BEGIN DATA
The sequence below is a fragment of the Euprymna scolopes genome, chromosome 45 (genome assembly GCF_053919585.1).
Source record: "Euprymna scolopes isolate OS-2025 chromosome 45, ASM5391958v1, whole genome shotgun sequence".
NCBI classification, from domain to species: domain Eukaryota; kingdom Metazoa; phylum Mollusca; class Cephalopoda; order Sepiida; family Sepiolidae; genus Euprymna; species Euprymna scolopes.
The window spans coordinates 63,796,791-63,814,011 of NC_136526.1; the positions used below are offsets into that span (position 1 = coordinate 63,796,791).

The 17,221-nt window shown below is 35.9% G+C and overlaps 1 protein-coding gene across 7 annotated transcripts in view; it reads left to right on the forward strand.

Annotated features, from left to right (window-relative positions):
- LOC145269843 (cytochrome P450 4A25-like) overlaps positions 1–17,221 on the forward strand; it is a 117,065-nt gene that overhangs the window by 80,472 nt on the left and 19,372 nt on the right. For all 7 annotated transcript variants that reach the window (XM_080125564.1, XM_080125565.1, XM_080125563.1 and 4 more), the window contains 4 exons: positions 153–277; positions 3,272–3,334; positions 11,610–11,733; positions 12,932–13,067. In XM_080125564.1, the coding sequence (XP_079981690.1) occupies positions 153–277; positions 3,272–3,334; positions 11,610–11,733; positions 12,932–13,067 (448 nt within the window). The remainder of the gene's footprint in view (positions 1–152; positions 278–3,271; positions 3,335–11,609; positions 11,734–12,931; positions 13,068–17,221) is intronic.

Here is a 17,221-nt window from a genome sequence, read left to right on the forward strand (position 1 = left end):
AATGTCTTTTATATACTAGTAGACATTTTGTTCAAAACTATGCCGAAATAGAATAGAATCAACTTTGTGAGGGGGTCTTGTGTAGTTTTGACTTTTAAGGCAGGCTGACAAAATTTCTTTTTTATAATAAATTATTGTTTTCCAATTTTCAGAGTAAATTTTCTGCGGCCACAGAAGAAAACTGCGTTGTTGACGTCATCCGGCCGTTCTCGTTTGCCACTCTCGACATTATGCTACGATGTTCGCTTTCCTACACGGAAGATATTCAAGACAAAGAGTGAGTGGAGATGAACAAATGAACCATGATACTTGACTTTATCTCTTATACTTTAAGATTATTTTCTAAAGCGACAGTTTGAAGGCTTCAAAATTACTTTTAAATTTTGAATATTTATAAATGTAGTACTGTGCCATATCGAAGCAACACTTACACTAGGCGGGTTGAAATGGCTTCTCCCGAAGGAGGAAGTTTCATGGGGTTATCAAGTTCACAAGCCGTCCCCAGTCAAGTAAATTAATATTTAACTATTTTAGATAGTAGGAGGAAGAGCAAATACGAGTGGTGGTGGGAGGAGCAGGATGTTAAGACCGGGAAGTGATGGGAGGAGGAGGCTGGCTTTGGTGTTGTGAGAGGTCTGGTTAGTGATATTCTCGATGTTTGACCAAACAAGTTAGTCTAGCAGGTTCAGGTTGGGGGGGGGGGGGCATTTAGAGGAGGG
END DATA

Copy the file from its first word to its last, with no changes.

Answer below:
The sequence below is a fragment of the Euprymna scolopes genome, chromosome 45 (genome assembly GCF_053919585.1).
Source record: "Euprymna scolopes isolate OS-2025 chromosome 45, ASM5391958v1, whole genome shotgun sequence".
NCBI classification, from domain to species: domain Eukaryota; kingdom Metazoa; phylum Mollusca; class Cephalopoda; order Sepiida; family Sepiolidae; genus Euprymna; species Euprymna scolopes.
The window spans coordinates 63,796,791-63,814,011 of NC_136526.1; the positions used below are offsets into that span (position 1 = coordinate 63,796,791).

The 17,221-nt window shown below is 35.9% G+C and overlaps 1 protein-coding gene across 7 annotated transcripts in view; it reads left to right on the forward strand.

Annotated features, from left to right (window-relative positions):
- LOC145269843 (cytochrome P450 4A25-like) overlaps positions 1–17,221 on the forward strand; it is a 117,065-nt gene that overhangs the window by 80,472 nt on the left and 19,372 nt on the right. For all 7 annotated transcript variants that reach the window (XM_080125564.1, XM_080125565.1, XM_080125563.1 and 4 more), the window contains 4 exons: positions 153–277; positions 3,272–3,334; positions 11,610–11,733; positions 12,932–13,067. In XM_080125564.1, the coding sequence (XP_079981690.1) occupies positions 153–277; positions 3,272–3,334; positions 11,610–11,733; positions 12,932–13,067 (448 nt within the window). The remainder of the gene's footprint in view (positions 1–152; positions 278–3,271; positions 3,335–11,609; positions 11,734–12,931; positions 13,068–17,221) is intronic.

Here is a 17,221-nt window from a genome sequence, read left to right on the forward strand (position 1 = left end):
AATGTCTTTTATATACTAGTAGACATTTTGTTCAAAACTATGCCGAAATAGAATAGAATCAACTTTGTGAGGGGGTCTTGTGTAGTTTTGACTTTTAAGGCAGGCTGACAAAATTTCTTTTTTATAATAAATTATTGTTTTCCAATTTTCAGAGTAAATTTTCTGCGGCCACAGAAGAAAACTGCGTTGTTGACGTCATCCGGCCGTTCTCGTTTGCCACTCTCGACATTATGCTACGATGTTCGCTTTCCTACACGGAAGATATTCAAGACAAAGAGTGAGTGGAGATGAACAAATGAACCATGATACTTGACTTTATCTCTTATACTTTAAGATTATTTTCTAAAGCGACAGTTTGAAGGCTTCAAAATTACTTTTAAATTTTGAATATTTATAAATGTAGTACTGTGCCATATCGAAGCAACACTTACACTAGGCGGGTTGAAATGGCTTCTCCCGAAGGAGGAAGTTTCATGGGGTTATCAAGTTCACAAGCCGTCCCCAGTCAAGTAAATTAATATTTAACTATTTTAGATAGTAGGAGGAAGAGCAAATACGAGTGGTGGTGGGAGGAGCAGGATGTTAAGACCGGGAAGTGATGGGAGGAGGAGGCTGGCTTTGGTGTTGTGAGAGGTCTGGTTAGTGATATTCTCGATGTTTGACCAAACAAGTTAGTCTAGCAGGTTCAGGTTGGGGGGGGGGGGGCATTTAGAGGAGGG